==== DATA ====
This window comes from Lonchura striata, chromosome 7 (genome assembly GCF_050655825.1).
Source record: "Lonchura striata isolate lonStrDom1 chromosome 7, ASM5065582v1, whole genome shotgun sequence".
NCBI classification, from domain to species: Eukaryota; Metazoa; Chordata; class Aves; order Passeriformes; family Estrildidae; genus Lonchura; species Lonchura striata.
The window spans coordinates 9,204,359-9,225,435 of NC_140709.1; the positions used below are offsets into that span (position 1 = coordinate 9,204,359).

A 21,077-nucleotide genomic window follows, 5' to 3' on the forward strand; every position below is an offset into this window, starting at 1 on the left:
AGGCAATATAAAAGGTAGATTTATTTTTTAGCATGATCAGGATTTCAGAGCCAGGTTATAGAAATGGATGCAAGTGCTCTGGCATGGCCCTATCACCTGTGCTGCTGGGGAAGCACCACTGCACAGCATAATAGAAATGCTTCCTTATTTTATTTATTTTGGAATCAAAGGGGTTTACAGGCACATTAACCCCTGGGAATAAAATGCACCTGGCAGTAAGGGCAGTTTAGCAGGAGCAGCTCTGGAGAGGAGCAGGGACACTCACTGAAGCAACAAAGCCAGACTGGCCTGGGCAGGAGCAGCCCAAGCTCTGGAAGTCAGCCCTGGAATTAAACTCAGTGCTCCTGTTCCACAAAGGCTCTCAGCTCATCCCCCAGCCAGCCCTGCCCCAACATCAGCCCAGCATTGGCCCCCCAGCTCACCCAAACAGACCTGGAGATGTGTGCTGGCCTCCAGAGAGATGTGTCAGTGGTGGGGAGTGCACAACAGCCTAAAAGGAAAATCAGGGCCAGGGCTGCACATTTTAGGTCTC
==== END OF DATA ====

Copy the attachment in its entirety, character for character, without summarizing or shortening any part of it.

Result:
This window comes from Lonchura striata, chromosome 7 (genome assembly GCF_050655825.1).
Source record: "Lonchura striata isolate lonStrDom1 chromosome 7, ASM5065582v1, whole genome shotgun sequence".
NCBI classification, from domain to species: Eukaryota; Metazoa; Chordata; class Aves; order Passeriformes; family Estrildidae; genus Lonchura; species Lonchura striata.
The window spans coordinates 9,204,359-9,225,435 of NC_140709.1; the positions used below are offsets into that span (position 1 = coordinate 9,204,359).

A 21,077-nucleotide genomic window follows, 5' to 3' on the forward strand; every position below is an offset into this window, starting at 1 on the left:
AGGCAATATAAAAGGTAGATTTATTTTTTAGCATGATCAGGATTTCAGAGCCAGGTTATAGAAATGGATGCAAGTGCTCTGGCATGGCCCTATCACCTGTGCTGCTGGGGAAGCACCACTGCACAGCATAATAGAAATGCTTCCTTATTTTATTTATTTTGGAATCAAAGGGGTTTACAGGCACATTAACCCCTGGGAATAAAATGCACCTGGCAGTAAGGGCAGTTTAGCAGGAGCAGCTCTGGAGAGGAGCAGGGACACTCACTGAAGCAACAAAGCCAGACTGGCCTGGGCAGGAGCAGCCCAAGCTCTGGAAGTCAGCCCTGGAATTAAACTCAGTGCTCCTGTTCCACAAAGGCTCTCAGCTCATCCCCCAGCCAGCCCTGCCCCAACATCAGCCCAGCATTGGCCCCCCAGCTCACCCAAACAGACCTGGAGATGTGTGCTGGCCTCCAGAGAGATGTGTCAGTGGTGGGGAGTGCACAACAGCCTAAAAGGAAAATCAGGGCCAGGGCTGCACATTTTAGGTCTC